How to protect your IP before outsourcing to China in 2022?
In 2021, Chinese firms inked outsourcing contracts worth 2.13 trillion yuan (334 billion USD) according to the China Ministry of Commerce. A lot of companies are still considering China for its outsourcing options. One of the main concerns that North American companies have when selling to the Chinese market is ensuring their Intellectual Property rights will be protected. This is especially important for tech companies that have R&D in North America and outsource certain parts or the entire production to China. It is also important for companies that have their trademark and wants to protect it.
What is an NDA and why sign it?
One of the key tools companies can use are agreements that govern how other parties can use their Intellectual Property. In Europe and America, companies typically use a standardized Non-Disclosure Agreement (NDA). This type of agreement essentially requires the other party to maintain confidentiality about trade secrets that it receives.
What are the limitations of typical NDAs?
Most “Western”-style NDAs focus on the possibility of trade secrets being leaked to the public; in China, however, the main concern is sometimes that the other party may use trade secrets to create a similar product and compete against the original.
What is a China NNN Agreement?
In addition to conducting due diligence on your business partner, companies should consider signing a “Chinese”-style NDAs (i.e. tailored to China and drafted by a Chinese-speaking and licensed lawyer) to truly protect themselves from trade secret theft. The most comprehensive of these types of agreements are referred to as an NNN Agreement (Non-Use, Non-Disclosure and Non-Circumvention). This gives more overall protection than an NDA with special consideration to the circumstances of the Chinese market.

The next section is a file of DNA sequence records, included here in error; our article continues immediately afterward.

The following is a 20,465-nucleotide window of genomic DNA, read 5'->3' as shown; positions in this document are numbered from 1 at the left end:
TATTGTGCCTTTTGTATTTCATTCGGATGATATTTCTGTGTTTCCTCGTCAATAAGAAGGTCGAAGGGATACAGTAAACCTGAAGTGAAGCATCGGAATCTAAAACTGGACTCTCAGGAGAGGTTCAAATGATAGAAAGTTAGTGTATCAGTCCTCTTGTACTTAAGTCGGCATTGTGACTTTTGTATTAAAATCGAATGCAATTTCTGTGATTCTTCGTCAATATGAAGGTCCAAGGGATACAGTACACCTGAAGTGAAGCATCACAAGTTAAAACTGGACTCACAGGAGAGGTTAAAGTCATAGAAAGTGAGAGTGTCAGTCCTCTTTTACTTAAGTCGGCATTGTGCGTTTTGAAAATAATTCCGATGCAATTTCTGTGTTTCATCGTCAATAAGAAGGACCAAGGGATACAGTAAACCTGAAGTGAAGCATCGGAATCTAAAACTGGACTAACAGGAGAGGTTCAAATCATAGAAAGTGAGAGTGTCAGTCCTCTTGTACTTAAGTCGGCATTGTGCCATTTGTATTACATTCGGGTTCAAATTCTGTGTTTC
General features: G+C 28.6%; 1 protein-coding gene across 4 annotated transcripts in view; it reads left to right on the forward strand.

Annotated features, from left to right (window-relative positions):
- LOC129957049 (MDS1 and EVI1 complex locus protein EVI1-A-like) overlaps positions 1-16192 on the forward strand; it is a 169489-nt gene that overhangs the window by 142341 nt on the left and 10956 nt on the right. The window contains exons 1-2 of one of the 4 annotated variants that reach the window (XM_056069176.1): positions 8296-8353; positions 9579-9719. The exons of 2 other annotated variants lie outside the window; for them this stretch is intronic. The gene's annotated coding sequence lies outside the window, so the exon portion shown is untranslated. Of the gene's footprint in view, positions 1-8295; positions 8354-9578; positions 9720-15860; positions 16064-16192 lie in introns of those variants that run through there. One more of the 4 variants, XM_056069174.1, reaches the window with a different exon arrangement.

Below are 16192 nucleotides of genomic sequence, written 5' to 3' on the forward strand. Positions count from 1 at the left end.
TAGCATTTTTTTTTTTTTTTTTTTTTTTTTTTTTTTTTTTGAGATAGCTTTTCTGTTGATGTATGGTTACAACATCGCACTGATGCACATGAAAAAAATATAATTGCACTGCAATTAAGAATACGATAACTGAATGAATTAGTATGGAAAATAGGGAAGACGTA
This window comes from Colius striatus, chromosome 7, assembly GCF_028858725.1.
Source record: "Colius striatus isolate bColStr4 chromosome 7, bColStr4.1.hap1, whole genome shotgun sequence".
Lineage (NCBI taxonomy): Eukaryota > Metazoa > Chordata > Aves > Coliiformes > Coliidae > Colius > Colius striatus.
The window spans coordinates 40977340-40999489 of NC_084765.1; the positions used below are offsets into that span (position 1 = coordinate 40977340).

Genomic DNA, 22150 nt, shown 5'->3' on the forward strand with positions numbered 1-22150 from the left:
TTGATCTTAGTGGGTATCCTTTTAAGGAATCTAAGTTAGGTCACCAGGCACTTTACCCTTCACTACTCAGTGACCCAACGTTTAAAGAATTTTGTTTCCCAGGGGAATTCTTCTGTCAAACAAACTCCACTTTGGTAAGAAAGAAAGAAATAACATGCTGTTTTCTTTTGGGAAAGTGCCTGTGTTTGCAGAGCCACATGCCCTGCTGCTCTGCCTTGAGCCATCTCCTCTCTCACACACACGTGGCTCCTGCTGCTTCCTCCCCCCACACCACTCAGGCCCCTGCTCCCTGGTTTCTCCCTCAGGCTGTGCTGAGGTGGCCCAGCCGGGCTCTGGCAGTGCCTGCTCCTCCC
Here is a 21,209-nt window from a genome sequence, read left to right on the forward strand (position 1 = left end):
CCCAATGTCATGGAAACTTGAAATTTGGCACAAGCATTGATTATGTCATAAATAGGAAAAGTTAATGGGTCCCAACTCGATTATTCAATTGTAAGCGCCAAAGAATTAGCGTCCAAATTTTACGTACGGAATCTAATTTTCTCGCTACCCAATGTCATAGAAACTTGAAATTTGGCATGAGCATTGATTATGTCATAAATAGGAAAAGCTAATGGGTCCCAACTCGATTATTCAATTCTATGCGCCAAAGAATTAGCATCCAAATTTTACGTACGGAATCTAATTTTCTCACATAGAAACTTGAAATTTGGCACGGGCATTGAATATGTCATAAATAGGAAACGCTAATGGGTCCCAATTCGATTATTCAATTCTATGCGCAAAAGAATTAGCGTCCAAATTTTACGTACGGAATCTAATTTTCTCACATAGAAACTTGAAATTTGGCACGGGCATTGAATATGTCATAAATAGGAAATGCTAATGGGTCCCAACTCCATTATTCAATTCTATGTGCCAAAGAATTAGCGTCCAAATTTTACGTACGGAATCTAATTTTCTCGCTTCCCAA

Why should you sign an NNN Agreement?
A high-quality NNN Agreement will be drafted specifically for China; it will convince the counter-party not to breach it; it will contain an appropriate damages provision, and it will avoid costly litigation. The reason an NNN Agreement is stronger than a standard NDA is because it is essentially a contract between the parties that says that the counter-party will be legally responsible for specific damages if your trade secrets are leaked and used against you.
Specific legal enforceability considerations
Another often-overlooked aspect is to make sure that the Chinese-language version and the English-language versions are consistent. It is much better for your English- and Chinese-speaking lawyer to confirm this consistency before signing rather than assuming the Chinese company to have the same understanding as yours or expecting a Chinese court to interpret English-language documentation, which would have to be translated anyways at great time and expense. Lastly, Chinese law doesn’t allow the litigant to choose any court it wants, so make sure your NNN Agreement provides for the correct jurisdiction.
Tailor-made China Legal Solutions
Trustiics provides tailor-made NDAs and NNN Agreement services for SMEs interested in operating in China or selling to the Chinese market. Our experienced and vetted lawyers will draft both official Chinese and English versions of these documents; the work can be tracked on your Trustiics dashboard and be delivered in 5 business days or less.
For basic protection, the NDA drafted for enforcement in China has a fixed fee of US $990. If considering manufacturing in China using your designs or IP, we highly recommend using the premium NNN Agreement (bilingual version) service, for a one-time fixed fee of US $1,790. You can check out all of our services here.
Once your order is submitted through the Trustiics portal, a China-based experienced lawyer will process your order and you will also be able to directly communicate with the lawyer on your Trustiics private dashboard. This will save you both time and money and provide you with legal peace-of-mind.
Feel free to book a free 15 min call to let us help you navigate through.
For any questions, feel free to send us your inquiries here.